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The Weekly Standard sets a new standard for hypocrisy in this week’s Scrapbook column that attacks Eliot Spitzer for trying to rehab his image in the wake of his involvement with a prostitution ring: “Not so long ago, when a politician was caught in bed with a whore, it meant not only the end of his political career, but extended exile from polite society. This was particularly true of politicians–Client No. 9, for example–who wore their virtue on their shirtsleeve.”
The Standard is certainly entitled to its opinion about Spitzer but it shouldn’t treat the former Governor differently than other politicians that have been Johns (Sinner David Vitter comes to mind).
More from Ken Silverstein:
Perspective — October 23, 2013, 8:00 am
How pro-oil Louisiana politicians have shaped American environmental policy
Postcard — October 16, 2013, 8:00 am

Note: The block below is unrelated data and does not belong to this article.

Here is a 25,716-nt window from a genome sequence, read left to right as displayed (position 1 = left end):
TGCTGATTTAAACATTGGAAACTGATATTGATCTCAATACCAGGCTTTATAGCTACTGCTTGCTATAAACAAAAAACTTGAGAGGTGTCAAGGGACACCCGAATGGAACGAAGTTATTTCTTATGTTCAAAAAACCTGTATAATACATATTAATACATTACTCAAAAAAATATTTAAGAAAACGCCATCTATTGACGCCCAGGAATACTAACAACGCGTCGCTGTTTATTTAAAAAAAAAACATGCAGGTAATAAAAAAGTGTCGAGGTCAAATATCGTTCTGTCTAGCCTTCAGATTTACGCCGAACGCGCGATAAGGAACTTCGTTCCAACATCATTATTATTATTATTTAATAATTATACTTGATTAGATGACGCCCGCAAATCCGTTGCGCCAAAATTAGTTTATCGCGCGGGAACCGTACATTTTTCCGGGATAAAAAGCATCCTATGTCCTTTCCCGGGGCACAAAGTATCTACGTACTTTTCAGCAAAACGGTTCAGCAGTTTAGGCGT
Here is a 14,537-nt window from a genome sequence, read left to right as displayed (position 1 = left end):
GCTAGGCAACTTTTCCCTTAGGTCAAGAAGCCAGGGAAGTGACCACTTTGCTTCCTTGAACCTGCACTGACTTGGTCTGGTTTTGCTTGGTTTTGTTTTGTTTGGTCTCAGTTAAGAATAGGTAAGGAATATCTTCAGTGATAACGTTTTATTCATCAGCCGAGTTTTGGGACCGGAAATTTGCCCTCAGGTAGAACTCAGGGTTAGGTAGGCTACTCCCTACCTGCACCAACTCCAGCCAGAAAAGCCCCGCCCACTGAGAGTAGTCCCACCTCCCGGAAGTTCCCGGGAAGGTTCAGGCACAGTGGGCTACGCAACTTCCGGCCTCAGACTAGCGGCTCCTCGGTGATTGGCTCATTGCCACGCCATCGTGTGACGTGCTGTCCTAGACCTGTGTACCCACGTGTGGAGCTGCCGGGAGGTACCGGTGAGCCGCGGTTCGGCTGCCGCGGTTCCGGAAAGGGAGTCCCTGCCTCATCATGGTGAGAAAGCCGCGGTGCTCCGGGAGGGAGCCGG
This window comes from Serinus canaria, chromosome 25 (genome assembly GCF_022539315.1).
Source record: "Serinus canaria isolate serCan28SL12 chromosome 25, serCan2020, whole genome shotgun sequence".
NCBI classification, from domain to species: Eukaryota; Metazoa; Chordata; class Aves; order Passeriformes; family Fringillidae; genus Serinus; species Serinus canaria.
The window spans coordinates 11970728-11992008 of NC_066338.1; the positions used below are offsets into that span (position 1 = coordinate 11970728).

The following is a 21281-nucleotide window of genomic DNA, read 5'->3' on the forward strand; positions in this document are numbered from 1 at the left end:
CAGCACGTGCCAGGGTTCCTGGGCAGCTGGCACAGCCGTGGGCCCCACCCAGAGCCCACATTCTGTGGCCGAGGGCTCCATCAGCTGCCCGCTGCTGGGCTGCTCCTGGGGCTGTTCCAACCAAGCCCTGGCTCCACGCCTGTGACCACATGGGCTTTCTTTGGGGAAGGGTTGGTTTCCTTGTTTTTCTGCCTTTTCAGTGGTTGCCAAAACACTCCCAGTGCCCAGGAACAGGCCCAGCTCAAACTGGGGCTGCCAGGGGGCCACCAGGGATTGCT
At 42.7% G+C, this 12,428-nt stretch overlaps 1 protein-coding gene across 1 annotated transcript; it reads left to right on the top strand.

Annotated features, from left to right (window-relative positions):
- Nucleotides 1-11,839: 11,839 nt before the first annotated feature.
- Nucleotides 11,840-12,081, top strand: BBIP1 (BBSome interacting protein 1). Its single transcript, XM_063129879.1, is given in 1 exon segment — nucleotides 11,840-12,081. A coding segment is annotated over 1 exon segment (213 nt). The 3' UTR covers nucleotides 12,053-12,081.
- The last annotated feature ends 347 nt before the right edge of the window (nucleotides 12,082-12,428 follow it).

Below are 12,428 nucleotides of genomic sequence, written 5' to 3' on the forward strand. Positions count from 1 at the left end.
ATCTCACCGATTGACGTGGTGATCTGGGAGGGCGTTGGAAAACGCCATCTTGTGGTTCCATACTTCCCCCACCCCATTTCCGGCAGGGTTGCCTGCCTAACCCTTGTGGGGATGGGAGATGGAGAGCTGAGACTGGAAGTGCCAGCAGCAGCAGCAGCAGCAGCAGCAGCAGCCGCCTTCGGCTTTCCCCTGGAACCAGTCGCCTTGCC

A trip to one of the properties at issue in Louisiana’s oil-pollution lawsuits
Estimated acres of forest Henry David Thoreau burned down in 1844 trying to cook fish he had caught for dinner:
The bombardier beetle, which can fire liquid at its enemies from its rear end at up to 300 squirts per second, was being scrutinized in the hope of building a better airplane engine.
London Fire Brigade investigators blamed a building fire in South London on a bird that carried a lit cigarette to its rooftop nest. “Smokers,” said neighborhood baker Richard Scroggs. “What can you say?”
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“American politics has often been an arena for angry minds.”